Eskom's desperate tariff increases may cripple SA's Commercial Property Sector

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The "greedy" proposed annual electricity price increases could spark a repeat of protests such as those against e-tolling. The "greedy" proposed annual electricity price increases could spark a repeat of protests such as those against e-tolling.

Eskom is desperately seeking for a total 16% a year tariff hike over the next five years which may cripple South Africa’s commercial property sector already facing increased operating costs.

The State-owned supplier of South Africa’s power, Eskom has applied for a 16% annual electricity tariff increase for the next five years. If approved, the new tariffs come into effect next year and cover the period between April 2014 and March 2018.

Business organisations, the City of Cape Town, trade unions and a host of civil society organisations on Tuesday attended Nersa’s hearings on Eskom’s tariff application, to oppose its request for an average annual increase of 16% over five years.

During the first day of public hearings, businesses and civil society asked Nersa to scrutinise Eskom’s desired R47 billion equity returns. The outcry was that these returns, as well as the projected depreciation costs, were radically escalating the firm’s revenue requirement and thus the amount by which tariffs should be increased.

Eskom’s application is based on a revenue requirement of R1.09 trillion over a period of five years. The company projected a return on assets of R187 billion, most of which would go to cover its R140bn finance costs. After paying the finance costs, R47bn of equity returns would be realised.

The company projected depreciation costs would increase an average 10 percent a year, making up R185bn of the revenue requirement. It further emerged yesterday that Eskom would require electricity tariffs to be increased by 20 percent if it was to build further power stations after Kusile.

Another cause for concern was the provision Eskom had made for the return on investment, which the hearings were told was too high

In a presentation to Nersa's public hearings, Cape Chamber of Commerce and Industry representatives Viola Manuel and Peter Haylett said the provision of energy should not be profit-driven. "It is fundamentally wrong for Eskom to generate profits. The government as the sole shareholder should be content with its VAT income from electricity sales," they said.

Eskom's proposed tariff increases are unaffordable and will have a devastating effect on the economy, the National Energy Regulator of SA heard.

Chief economist at Investment Solutions Chris Hart has warned that the proposed electricity tariff hikes could damage SA's image for investing and have negative impact on job creation.

The "greedy" proposal to double the price of electricity could cripple businesses, lead to job losses and the closure of many small businesses, and cut off electricity for poor households.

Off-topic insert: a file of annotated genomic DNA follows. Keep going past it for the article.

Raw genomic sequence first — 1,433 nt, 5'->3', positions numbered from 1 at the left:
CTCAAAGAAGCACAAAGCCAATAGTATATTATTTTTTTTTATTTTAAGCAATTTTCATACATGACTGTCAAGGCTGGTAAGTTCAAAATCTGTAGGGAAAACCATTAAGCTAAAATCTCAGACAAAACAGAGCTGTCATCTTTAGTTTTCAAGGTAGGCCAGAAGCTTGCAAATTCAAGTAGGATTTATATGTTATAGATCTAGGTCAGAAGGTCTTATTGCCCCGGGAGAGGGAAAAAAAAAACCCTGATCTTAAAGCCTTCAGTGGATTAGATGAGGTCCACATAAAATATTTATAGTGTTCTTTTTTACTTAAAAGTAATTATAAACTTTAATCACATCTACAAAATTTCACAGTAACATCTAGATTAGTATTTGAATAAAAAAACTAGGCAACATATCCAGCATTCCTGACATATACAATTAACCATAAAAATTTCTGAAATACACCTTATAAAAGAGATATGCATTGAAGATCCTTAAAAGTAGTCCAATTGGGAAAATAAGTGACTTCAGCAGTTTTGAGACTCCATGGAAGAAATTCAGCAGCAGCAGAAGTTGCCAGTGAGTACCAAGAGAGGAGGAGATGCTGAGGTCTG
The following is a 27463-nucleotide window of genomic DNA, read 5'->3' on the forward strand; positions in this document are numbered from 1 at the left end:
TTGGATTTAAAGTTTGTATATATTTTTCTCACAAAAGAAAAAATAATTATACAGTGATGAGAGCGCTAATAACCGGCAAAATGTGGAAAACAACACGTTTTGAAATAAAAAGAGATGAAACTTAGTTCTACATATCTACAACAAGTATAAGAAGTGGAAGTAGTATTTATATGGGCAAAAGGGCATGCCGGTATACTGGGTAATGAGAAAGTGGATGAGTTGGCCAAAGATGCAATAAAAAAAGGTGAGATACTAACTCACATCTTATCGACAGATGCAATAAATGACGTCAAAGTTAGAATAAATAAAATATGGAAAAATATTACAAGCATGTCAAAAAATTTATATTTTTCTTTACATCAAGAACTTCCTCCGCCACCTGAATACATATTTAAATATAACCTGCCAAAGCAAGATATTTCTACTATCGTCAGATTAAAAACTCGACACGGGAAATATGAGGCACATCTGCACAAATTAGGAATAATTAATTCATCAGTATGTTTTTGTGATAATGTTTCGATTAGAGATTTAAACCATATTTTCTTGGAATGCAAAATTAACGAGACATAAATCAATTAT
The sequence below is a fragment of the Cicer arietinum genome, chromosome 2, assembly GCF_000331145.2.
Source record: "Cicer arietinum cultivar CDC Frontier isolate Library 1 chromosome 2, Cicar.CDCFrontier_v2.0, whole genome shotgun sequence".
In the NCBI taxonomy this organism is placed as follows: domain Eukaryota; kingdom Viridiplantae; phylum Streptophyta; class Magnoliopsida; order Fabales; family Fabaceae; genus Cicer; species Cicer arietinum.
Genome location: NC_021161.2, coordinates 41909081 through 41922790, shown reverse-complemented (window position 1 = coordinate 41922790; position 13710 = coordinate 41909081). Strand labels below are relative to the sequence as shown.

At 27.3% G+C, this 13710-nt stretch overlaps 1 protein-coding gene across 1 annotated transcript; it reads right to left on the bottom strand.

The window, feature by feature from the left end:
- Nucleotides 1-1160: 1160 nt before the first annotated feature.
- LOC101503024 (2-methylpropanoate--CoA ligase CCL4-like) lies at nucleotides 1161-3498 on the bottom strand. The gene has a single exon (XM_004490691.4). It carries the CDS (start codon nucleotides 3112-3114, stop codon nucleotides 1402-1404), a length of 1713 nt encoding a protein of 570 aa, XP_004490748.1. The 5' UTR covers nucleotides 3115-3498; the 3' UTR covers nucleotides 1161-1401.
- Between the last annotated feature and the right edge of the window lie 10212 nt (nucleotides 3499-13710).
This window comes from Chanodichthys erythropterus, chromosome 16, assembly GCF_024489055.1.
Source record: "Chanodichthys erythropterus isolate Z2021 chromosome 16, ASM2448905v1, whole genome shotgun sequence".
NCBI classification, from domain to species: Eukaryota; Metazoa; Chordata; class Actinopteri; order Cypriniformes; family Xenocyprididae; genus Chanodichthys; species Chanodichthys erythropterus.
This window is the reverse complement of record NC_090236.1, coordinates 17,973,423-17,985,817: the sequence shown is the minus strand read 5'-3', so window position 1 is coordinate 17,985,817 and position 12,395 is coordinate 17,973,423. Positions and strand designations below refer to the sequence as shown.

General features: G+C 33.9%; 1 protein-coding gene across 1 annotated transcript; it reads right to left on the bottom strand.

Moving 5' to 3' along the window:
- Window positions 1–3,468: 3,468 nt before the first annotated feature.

South Africa's commercial property sector is already facing increased operating costs owing to spiralling electricity costs, municipal rates and other service charges, which are outstripping income growth and pushing cost ratios to unattractive levels.

Eskom has admitted this much in one of its documents, that such an increase poses a threat to jobs in energy-intensive sectors such as mining and manufacturing. But it defended its application for the above-inflation price hikes, saying it needed to be in a position to finance its power expansion programme.

Dennis Britz, an energy specialist at steel producer Arcelor Mittal SA, said the company was already feeling the pinch from high electricity prices. Arcelor Mittal SA employs 10000 permanent workers and 8000 contract workers and is one of Eskom's top 10 customers.

"We believe the current price of electricity has already passed the tipping point of being sustainable," said Britz.

Independent Democrats-Democratic Alliance (DA) MP Lance Greyling said the return on equity and depreciation costs reportedly comprised 34% of the "unreasonable" tariff increase applied for and should be "thoroughly interrogated".

He said he believed that Eskom should be depreciating only newly built assets and not the assets for which capital expenditure had already been paid off.

"The fact is that Eskom will never have to replace its entire fleet all at once, therefore it should not be entitled to claim depreciation on the replacement value of the entire fleet," Mr Greyling told the hearing.

The DA was adamant that 7.8% was far too generous a return, especially since JSE-listed companies had on average achieved returns of only 5.5% over the past decade. "Given that the only shareholder in this case is the South African government, this could in some ways be viewed as a double taxation on electricity consumers," Mr Greyling said.

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